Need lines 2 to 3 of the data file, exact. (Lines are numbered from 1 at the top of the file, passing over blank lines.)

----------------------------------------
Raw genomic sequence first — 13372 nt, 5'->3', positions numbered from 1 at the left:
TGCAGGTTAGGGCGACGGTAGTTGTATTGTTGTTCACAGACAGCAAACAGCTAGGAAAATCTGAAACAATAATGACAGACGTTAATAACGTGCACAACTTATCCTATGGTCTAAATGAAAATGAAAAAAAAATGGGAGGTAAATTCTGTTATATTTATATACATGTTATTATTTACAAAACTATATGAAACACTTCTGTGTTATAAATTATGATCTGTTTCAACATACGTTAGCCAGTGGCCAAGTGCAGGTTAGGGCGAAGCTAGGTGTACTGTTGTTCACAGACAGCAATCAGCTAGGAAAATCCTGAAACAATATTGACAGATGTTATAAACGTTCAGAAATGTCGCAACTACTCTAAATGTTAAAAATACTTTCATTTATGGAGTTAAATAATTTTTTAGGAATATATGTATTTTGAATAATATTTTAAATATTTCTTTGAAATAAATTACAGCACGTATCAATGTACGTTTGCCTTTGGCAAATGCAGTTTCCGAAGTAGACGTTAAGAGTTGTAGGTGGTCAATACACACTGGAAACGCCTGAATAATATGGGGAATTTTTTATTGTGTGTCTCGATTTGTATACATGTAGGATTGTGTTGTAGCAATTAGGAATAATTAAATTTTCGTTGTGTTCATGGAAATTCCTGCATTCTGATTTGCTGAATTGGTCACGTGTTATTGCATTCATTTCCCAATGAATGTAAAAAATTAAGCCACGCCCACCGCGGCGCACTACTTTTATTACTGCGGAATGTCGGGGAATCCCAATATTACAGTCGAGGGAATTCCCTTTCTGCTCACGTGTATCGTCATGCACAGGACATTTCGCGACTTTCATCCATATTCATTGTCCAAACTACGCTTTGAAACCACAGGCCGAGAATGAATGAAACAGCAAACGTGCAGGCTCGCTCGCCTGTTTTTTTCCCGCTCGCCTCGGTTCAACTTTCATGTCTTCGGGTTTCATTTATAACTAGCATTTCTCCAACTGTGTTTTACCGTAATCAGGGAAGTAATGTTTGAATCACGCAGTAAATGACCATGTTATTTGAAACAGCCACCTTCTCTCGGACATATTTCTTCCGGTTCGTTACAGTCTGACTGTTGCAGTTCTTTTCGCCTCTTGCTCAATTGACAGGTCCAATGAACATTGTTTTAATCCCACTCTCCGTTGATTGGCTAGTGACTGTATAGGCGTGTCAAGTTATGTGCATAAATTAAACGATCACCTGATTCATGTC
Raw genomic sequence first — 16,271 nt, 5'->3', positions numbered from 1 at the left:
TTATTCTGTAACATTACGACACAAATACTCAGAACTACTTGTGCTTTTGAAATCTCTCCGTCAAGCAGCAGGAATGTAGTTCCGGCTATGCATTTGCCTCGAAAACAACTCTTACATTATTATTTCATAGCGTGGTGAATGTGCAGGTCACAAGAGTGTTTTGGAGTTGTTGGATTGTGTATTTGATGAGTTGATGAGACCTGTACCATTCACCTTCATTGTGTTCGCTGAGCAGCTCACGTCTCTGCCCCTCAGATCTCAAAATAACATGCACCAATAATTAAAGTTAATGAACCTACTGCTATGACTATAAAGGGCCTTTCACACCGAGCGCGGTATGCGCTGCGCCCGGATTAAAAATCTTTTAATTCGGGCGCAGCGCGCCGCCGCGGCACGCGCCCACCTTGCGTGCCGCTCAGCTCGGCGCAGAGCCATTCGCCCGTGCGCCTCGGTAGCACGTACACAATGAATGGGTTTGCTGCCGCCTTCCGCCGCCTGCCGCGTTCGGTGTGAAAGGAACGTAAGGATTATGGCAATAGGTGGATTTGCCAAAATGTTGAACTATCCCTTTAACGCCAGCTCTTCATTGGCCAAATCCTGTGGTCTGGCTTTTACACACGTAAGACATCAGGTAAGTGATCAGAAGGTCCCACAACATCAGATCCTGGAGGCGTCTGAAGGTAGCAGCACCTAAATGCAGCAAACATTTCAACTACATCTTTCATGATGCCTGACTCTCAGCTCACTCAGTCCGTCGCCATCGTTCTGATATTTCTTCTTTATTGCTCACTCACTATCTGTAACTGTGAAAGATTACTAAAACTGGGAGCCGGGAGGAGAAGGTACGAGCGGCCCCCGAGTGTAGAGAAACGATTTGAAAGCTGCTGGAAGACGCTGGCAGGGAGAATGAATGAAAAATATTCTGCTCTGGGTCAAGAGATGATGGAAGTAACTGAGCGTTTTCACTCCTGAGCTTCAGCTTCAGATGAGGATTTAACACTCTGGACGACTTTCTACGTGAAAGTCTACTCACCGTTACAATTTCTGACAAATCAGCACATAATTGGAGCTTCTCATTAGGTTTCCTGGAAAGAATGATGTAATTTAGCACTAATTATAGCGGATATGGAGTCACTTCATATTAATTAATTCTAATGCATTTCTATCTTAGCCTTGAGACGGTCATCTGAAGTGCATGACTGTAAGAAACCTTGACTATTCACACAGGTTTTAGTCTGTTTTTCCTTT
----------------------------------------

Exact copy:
TGCAGGTTAGGGCGACGGTAGTTGTATTGTTGTTCACAGACAGCAAACAGCTAGGAAAATCTGAAACAATAATGACAGACGTTAATAACGTGCACAACTTATCCTATGGTCTAAATGAAAATGAAAAAAAAATGGGAGGTAAATTCTGTTATATTTATATACATGTTATTATTTACAAAACTATATGAAACACTTCTGTGTTATAAATTATGATCTGTTTCAACATACGTTAGCCAGTGGCCAAGTGCAGGTTAGGGCGAAGCTAGGTGTACTGTTGTTCACAGACAGCAATCAGCTAGGAAAATCCTGAAACAATATTGACAGATGTTATAAACGTTCAGAAATGTCGCAACTACTCTAAATGTTAAAAATACTTTCATTTATGGAGTTAAATAATTTTTTAGGAATATATGTATTTTGAATAATATTTTAAATATTTCTTTGAAATAAATTACAGCACGTATCAATGTACGTTTGCCTTTGGCAAATGCAGTTTCCGAAGTAGACGTTAAGAGTTGTAGGTGGTCAATACACACTGGAAACGCCTGAATAATATGGGGAATTTTTTATTGTGTGTCTCGATTTGTATACATGTAGGATTGTGTTGTAGCAATTAGGAATAATTAAATTTTCGTTGTGTTCATGGAAATTCCTGCATTCTGATTTGCTGAATTGGTCACGTGTTATTGCATTCATTTCCCAATGAATGTAAAAAATTAAGCCACGCCCACCGCGGCGCACTACTTTTATTACTGCGGAATGTCGGGGAATCCCAATATTACAGTCGAGGGAATTCCCTTTCTGCTCACGTGTATCGTCATGCACAGGACATTTCGCGACTTTCATCCATATTCATTGTCCAAACTACGCTTTGAAACCACAGGCCGAGAATGAATGAAACAGCAAACGTGCAGGCTCGCTCGCCTGTTTTTTTCCCGCTCGCCTCGGTTCAACTTTCATGTCTTCGGGTTTCATTTATAACTAGCATTTCTCCAACTGTGTTTTACCGTAATCAGGGAAGTAATGTTTGAATCACGCAGTAAATGACCATGTTATTTGAAACAGCCACCTTCTCTCGGACATATTTCTTCCGGTTCGTTACAGTCTGACTGTTGCAGTTCTTTTCGCCTCTTGCTCAATTGACAGGTCCAATGAACATTGTTTTAATCCCACTCTCCGTTGATTGGCTAGTGACTGTATAGGCGTGTCAAGTTATGTGCATAAATTAAACGATCACCTGATTCATGTC
Raw genomic sequence first — 16,271 nt, 5'->3', positions numbered from 1 at the left: